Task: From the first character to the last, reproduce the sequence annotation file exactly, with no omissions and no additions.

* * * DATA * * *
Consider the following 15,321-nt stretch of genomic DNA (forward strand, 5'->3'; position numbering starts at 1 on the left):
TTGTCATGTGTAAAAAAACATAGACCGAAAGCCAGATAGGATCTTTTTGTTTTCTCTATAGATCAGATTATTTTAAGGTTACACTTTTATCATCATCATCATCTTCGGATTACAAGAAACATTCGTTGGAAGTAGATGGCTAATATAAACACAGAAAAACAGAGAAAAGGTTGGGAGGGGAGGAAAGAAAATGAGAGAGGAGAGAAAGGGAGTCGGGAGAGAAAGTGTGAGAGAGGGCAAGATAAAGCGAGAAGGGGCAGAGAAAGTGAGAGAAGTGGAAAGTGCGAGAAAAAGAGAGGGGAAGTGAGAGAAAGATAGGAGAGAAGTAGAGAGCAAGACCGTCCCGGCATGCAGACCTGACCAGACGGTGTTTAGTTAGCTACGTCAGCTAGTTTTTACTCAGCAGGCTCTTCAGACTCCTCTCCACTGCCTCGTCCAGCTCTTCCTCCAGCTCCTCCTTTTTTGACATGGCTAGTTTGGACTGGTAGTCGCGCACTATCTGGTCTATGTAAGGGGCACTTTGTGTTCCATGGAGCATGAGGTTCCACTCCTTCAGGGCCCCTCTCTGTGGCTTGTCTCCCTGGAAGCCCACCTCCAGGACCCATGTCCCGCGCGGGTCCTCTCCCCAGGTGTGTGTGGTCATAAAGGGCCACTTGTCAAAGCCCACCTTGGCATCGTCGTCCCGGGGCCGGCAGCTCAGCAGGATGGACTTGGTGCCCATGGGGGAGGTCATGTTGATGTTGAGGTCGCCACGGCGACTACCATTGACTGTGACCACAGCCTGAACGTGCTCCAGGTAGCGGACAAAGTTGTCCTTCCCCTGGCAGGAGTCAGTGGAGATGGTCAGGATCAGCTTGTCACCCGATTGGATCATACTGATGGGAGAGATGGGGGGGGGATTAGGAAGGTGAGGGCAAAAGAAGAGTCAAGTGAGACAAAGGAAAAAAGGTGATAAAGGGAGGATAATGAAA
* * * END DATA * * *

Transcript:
Consider the following 15,321-nt stretch of genomic DNA (forward strand, 5'->3'; position numbering starts at 1 on the left):
TTGTCATGTGTAAAAAAACATAGACCGAAAGCCAGATAGGATCTTTTTGTTTTCTCTATAGATCAGATTATTTTAAGGTTACACTTTTATCATCATCATCATCTTCGGATTACAAGAAACATTCGTTGGAAGTAGATGGCTAATATAAACACAGAAAAACAGAGAAAAGGTTGGGAGGGGAGGAAAGAAAATGAGAGAGGAGAGAAAGGGAGTCGGGAGAGAAAGTGTGAGAGAGGGCAAGATAAAGCGAGAAGGGGCAGAGAAAGTGAGAGAAGTGGAAAGTGCGAGAAAAAGAGAGGGGAAGTGAGAGAAAGATAGGAGAGAAGTAGAGAGCAAGACCGTCCCGGCATGCAGACCTGACCAGACGGTGTTTAGTTAGCTACGTCAGCTAGTTTTTACTCAGCAGGCTCTTCAGACTCCTCTCCACTGCCTCGTCCAGCTCTTCCTCCAGCTCCTCCTTTTTTGACATGGCTAGTTTGGACTGGTAGTCGCGCACTATCTGGTCTATGTAAGGGGCACTTTGTGTTCCATGGAGCATGAGGTTCCACTCCTTCAGGGCCCCTCTCTGTGGCTTGTCTCCCTGGAAGCCCACCTCCAGGACCCATGTCCCGCGCGGGTCCTCTCCCCAGGTGTGTGTGGTCATAAAGGGCCACTTGTCAAAGCCCACCTTGGCATCGTCGTCCCGGGGCCGGCAGCTCAGCAGGATGGACTTGGTGCCCATGGGGGAGGTCATGTTGATGTTGAGGTCGCCACGGCGACTACCATTGACTGTGACCACAGCCTGAACGTGCTCCAGGTAGCGGACAAAGTTGTCCTTCCCCTGGCAGGAGTCAGTGGAGATGGTCAGGATCAGCTTGTCACCCGATTGGATCATACTGATGGGAGAGATGGGGGGGGGATTAGGAAGGTGAGGGCAAAAGAAGAGTCAAGTGAGACAAAGGAAAAAAGGTGATAAAGGGAGGATAATGAAA